Rain is more likely to have an effect if you have trees in the way.

Where and what is your aerial?

What is your cable? How's it routed and connected?
 

LV426

Administrator
Staff member
Believe it or not - if your aerial downlead is fairly old, it may well be that it is getting wet internally.
 

paffren

Active Member
Yes and at this time of year I also find that flocks of starlings affect the signal as well. If my signal suddenly drops out it's usually because there are a couple of dozen of them sitting on the aerial while they congregate to fly off and find a roost. :( Old cable will probably not be shielded like the type recommended for digital and also the quality of any scart or fly leads can affect performance.
 

Chris Muriel

Distinguished Member
The SCART lead would affect quality at all times regardless of the weather - unless you have an outdoor SCART lead :D
If you have enough signal so that you are a few dB above required good signal levels, then weather shouldn't make any difference provided you aren't looking through trees.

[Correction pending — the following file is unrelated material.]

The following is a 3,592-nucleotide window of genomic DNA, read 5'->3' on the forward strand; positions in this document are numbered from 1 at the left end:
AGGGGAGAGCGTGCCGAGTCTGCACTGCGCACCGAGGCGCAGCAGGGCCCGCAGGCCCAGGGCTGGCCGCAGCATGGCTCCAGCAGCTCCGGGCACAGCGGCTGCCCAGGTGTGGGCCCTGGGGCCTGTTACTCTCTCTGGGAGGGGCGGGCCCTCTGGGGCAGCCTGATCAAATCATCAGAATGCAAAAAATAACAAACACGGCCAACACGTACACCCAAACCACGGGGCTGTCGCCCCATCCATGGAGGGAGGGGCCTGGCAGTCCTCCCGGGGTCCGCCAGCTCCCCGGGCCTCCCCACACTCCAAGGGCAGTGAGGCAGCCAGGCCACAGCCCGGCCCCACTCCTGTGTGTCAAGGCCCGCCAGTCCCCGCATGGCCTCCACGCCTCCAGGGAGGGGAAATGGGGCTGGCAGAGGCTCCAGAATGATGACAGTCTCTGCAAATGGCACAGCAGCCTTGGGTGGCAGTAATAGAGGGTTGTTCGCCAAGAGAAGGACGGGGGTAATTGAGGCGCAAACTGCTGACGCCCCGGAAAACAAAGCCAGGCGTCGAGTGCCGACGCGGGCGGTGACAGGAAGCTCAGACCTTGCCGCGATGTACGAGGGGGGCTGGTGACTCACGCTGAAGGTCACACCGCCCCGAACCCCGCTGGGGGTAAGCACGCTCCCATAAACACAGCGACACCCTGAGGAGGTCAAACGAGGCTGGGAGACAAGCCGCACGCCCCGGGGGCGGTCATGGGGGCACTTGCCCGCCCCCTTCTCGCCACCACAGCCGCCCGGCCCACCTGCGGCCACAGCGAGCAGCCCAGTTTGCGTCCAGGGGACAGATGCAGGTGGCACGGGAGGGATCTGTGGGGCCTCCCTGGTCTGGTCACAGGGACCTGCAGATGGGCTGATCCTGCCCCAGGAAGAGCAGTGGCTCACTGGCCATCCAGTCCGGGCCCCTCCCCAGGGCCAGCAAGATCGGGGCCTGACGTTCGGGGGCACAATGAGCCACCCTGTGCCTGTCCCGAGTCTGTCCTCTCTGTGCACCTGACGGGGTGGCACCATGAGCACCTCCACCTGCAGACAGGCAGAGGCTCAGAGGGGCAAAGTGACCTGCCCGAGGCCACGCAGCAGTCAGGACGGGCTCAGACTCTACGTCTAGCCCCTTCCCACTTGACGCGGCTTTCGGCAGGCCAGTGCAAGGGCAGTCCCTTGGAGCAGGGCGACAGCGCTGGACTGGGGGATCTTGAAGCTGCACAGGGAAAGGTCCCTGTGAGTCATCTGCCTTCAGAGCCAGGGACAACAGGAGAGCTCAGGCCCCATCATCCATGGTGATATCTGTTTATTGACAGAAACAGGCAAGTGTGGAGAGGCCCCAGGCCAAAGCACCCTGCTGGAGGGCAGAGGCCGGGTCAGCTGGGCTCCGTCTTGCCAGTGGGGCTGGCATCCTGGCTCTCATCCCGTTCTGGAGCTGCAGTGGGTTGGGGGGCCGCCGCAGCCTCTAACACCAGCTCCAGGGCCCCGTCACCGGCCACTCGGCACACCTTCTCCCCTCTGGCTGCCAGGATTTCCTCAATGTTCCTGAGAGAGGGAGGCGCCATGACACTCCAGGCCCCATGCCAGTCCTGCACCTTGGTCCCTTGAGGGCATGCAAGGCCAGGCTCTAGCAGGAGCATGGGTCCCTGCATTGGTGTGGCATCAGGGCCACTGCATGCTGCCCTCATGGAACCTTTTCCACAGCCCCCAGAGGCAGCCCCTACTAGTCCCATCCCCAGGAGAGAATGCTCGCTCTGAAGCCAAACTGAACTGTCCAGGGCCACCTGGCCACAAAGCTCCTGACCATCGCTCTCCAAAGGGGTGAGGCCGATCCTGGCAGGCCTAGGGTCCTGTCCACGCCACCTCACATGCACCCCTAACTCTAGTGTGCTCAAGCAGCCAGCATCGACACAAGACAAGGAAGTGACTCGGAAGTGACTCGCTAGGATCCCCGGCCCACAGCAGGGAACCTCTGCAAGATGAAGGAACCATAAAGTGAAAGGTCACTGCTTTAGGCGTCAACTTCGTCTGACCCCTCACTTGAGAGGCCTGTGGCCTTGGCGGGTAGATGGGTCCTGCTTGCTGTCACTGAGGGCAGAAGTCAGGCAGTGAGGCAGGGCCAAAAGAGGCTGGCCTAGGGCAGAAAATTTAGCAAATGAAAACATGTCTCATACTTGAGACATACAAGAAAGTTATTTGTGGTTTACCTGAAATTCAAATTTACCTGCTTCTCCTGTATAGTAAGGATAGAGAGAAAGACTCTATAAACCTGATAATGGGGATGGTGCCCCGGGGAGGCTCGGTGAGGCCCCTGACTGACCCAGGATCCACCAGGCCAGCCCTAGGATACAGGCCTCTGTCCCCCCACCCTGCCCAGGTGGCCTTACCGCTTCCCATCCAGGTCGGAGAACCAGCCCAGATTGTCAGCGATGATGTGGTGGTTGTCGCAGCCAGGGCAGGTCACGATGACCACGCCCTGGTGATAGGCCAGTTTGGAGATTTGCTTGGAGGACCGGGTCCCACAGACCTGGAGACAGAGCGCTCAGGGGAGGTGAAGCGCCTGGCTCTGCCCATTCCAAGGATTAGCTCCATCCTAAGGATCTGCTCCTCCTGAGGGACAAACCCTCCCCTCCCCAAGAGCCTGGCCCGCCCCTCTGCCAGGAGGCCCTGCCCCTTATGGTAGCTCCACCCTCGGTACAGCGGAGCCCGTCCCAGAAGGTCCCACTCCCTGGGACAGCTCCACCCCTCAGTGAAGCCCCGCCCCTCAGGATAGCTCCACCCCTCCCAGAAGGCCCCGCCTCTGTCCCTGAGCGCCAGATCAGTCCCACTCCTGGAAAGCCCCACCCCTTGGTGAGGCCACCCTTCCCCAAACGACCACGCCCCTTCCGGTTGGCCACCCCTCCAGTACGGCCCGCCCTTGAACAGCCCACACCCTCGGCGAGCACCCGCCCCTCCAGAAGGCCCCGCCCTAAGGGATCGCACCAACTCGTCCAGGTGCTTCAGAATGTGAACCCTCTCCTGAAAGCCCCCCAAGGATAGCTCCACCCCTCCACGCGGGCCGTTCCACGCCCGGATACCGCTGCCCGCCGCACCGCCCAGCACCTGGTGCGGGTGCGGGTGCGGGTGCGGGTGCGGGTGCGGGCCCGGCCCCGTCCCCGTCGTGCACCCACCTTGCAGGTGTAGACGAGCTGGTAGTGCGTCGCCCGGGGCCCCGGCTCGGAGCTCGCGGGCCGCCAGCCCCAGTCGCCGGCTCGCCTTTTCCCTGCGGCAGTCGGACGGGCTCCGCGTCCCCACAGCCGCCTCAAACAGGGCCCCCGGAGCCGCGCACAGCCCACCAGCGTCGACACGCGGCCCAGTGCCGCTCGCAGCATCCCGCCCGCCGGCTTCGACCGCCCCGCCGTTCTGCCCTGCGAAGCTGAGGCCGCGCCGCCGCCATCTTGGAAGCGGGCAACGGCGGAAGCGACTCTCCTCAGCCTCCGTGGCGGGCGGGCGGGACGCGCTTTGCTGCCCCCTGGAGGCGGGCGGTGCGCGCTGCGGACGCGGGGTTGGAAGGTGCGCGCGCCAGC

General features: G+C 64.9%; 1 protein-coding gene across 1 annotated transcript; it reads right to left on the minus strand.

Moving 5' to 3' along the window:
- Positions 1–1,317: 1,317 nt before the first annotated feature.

One could also do a proper "link budget" calculation but this needs information on the local transmitter's radiated power level (EIRP) , gain of receiving aerial and coaxial cable losses as well as receiver sensitivity.

Chris Muriel, Manchester
 

nwgarratt

Distinguished Member
I have a box on a portable aerial and it does get problems with bad weather. My other box on a loft aerial is fine all the time.
 

Mr Cole

Active Member
I have just bought a new aerial that is good for digital and have installed it in the loft. I have used new cable from the aerial and have fed it inside a cavity wall to my bedroom connected to a wall aerial socket.

The signal qaulity seems excellent (shows 10 on the TV) but the signal strength only shows around 6 - this drops to 5 or less with poor weather and then affects the picture somewhat.

I guess I'd improve on the signal if I put the aerial outside so will probably look at doing this sometime soon.
 

davemurgatroyd2

Distinguished Member
I have just bought a new aerial that is good for digital and have installed it in the loft. I have used new cable from the aerial and have fed it inside a cavity wall to my bedroom connected to a wall aerial socket.

The signal qaulity seems excellent (shows 10 on the TV) but the signal strength only shows around 6 - this drops to 5 or less with poor weather and then affects the picture somewhat.

I guess I'd improve on the signal if I put the aerial outside so will probably look at doing this sometime soon.

The wet roof will certainly affect the signal more than if the aerial was in the open air.